B.C. is the most unaffordable province for housing in Canada, census data shows


British Columbia’s high housing costs are affecting people from all walks of life, including young professionals who
can’t afford down payments, students and low-income renters and people living in tents who are afraid they will die homeless, says Canada’s federal housing advocate.

Statistics Canada data published Wednesday said B.C. is leading the country as the province with the highest rate of unaffordable homes.

The data gathered from the 2021 census said B.C. ranks as the most unaffordable province for housing in Canada, due largely to the number of people paying high rents to live in downtown Vancouver.

“B.C. at 25.5 per cent and Ontario at 24.2 per cent had the highest rates of unaffordable housing nationally in 2021,” said the report. “This was largely because of the higher rates of unaffordable housing in the renter-heavy large urban centres of Toronto at 30.5 per cent and Vancouver at 29.8 per cent.”

Marie-Josee Houle, who was appointed Canada’s first federal housing advocate last February, said a two-week fact-finding visit to B.C. this summer left her convinced housing in Canada, where homes are now considered more for investment potential than places to live, is not working.

“Housing and housing affordability is becoming more and more out of reach for most Canadians,” said Houle who is preparing a report and recommendations to submit to federal Housing Minister Ahmed Hussen this fall.

A real estate sign in front of a house that reads 'FOR SALE'.
A real estate sign is pictured on June 12, 2018. (Jonathan Hayward/The Canadian Press)

The 2019 National Housing Strategy Act declared that “the right to adequate housing is a fundamental human right affirmed in international law.”

Many people in B.C. are spending 50 per cent or more of their income on housing, said Houle.

Housing as an investment

Houle said she met with housing agency representatives and social advocates in B.C., but also personally spent time at homeless encampments in Vancouver, Victoria and Prince George.

At Vancouver’s Crab Park, located in the city’s Downtown Eastside, people said negative experiences with supportive housing or single-room rentals left them believing a tent was their only option, Houle said.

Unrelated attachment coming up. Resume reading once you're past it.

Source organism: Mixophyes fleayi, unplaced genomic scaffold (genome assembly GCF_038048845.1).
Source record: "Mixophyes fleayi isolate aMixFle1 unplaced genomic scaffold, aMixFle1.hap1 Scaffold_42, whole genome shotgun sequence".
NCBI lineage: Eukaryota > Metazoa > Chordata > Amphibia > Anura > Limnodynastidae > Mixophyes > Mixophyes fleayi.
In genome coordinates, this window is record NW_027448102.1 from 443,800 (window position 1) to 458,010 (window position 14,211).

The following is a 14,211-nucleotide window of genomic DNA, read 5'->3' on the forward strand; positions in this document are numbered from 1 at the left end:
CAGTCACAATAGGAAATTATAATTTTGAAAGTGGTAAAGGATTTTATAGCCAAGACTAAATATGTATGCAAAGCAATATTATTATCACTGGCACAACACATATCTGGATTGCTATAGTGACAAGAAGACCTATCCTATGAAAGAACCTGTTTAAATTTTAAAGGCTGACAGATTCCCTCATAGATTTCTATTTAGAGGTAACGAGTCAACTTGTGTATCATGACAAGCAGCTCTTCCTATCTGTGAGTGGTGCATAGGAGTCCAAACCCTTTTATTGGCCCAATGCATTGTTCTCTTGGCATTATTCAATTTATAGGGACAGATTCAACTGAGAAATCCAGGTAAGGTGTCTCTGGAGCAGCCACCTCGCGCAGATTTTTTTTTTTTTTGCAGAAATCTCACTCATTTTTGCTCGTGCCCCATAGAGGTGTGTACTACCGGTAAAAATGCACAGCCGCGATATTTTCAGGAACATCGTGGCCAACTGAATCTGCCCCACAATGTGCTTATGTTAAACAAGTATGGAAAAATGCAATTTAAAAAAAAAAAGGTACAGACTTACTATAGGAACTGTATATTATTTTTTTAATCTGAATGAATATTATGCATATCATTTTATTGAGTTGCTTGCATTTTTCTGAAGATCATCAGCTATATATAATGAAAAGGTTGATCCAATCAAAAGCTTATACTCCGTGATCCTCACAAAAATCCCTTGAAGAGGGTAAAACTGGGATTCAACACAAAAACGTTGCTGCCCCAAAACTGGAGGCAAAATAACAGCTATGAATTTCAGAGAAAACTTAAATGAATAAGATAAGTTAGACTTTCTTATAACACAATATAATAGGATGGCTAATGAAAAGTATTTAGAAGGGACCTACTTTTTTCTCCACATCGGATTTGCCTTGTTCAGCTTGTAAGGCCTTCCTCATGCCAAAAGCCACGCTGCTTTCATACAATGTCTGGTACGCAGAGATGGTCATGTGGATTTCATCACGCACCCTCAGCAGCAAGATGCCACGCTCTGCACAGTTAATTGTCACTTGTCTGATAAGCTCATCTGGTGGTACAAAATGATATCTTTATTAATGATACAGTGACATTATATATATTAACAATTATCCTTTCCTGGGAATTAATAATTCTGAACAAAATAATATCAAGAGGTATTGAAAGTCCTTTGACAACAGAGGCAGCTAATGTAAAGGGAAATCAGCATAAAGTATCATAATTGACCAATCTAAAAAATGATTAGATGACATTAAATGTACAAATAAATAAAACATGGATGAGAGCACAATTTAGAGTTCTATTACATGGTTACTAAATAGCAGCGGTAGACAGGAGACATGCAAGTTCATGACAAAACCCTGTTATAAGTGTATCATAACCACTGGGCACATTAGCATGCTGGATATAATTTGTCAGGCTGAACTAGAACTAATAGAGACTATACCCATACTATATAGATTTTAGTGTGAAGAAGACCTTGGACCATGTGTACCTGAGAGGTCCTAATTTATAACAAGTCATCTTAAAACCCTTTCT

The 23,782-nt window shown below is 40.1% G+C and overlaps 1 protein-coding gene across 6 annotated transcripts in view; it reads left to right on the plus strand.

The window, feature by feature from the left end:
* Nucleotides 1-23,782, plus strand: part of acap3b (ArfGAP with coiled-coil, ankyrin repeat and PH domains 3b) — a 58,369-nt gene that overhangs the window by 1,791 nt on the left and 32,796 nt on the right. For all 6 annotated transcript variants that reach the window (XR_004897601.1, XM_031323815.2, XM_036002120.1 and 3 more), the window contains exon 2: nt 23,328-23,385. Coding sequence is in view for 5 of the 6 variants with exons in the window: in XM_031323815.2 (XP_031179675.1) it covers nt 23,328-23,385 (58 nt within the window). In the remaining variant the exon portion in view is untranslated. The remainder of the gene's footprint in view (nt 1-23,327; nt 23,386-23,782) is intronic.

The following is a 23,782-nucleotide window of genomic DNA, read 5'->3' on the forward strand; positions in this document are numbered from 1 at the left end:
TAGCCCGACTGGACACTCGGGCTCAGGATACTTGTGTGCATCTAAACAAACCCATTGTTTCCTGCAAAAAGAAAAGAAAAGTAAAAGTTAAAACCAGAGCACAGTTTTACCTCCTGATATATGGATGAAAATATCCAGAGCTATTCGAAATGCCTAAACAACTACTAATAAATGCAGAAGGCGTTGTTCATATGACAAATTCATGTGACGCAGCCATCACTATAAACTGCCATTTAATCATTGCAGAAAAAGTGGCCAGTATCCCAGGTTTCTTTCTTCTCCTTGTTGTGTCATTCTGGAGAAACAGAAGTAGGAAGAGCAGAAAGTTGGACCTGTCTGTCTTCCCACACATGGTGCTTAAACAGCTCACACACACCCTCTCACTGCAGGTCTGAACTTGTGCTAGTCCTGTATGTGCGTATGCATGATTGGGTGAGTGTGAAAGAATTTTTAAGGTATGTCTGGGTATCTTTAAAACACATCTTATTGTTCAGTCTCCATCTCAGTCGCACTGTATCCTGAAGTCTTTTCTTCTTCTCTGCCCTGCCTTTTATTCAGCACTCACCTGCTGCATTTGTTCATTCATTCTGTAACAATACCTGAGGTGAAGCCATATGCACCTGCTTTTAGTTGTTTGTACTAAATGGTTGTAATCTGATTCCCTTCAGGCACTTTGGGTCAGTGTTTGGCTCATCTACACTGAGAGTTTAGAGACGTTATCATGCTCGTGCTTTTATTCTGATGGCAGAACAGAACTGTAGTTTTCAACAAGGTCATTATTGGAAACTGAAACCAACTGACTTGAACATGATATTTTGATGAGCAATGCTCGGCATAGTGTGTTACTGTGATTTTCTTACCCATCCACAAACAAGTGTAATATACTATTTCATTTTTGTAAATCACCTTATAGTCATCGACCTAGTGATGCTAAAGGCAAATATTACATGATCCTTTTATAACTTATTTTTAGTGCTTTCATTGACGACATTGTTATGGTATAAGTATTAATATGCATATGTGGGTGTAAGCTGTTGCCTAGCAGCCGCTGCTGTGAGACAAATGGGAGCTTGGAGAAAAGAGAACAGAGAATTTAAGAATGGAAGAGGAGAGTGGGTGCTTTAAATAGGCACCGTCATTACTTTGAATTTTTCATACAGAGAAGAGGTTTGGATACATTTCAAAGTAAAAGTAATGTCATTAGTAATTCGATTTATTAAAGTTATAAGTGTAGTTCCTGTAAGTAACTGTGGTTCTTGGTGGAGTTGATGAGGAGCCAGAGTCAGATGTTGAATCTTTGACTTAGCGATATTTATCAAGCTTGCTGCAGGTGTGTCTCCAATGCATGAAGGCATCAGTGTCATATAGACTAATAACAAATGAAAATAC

At an encampment in Prince George known as Moccasin Flats, Houle said she spoke with Indigenous people living with addiction and involved in sex work who are too ashamed or afraid to go back to their family homes despite facing daily trauma on the streets.

“They are fleeing trauma and encountering trauma and not having a safe landing place,” she said.

Houle said resources available to B.C.’s housing providers for supports are underfunded and municipal governments are too often left trying to deal with serious issues ranging from property maintenance to mental health.

Fewer Canadians own homes

The most recent census data showed Canada’s home ownership rate fell overall to 66.5 per cent in 2021 from its peak at 69 per cent in 2011.

B.C. posted the third-largest home ownership decline from 2011 to 2021, to 66.8 per cent from 70 per cent, while Prince Edward Island saw the sharpest drop, said the report.

B.C. is also leading Canada in the number of renter households, with Kelowna showing an increase in renters of more than 54 per cent.

First-time buyers in B.C. are largely choosing condominiums as a “gateway to home ownership,” said the report.

“B.C. had the largest share of condo dwellers among the provinces in 2021, with 23.6 per cent of households calling a condo home,” the report said.

That includes 32.5 per cent of households in Vancouver.

The report said most tenant-occupied condominiums are owned by individuals, likely as investment properties.

“According to the Canadian Housing Statistics Program, over three-quarters, more than 77 per cent, of the condos in B.C. and more than two-thirds, almost 70 per cent, of those in Ontario that were not being lived in by the homeowner were owned by individual Canadian investors,” said the report.

It also showed that improvements in household incomes across Canada are reducing core housing need, but almost 1.5 million Canadians still live in conditions defined as unsuitable, inadequate or unaffordable.

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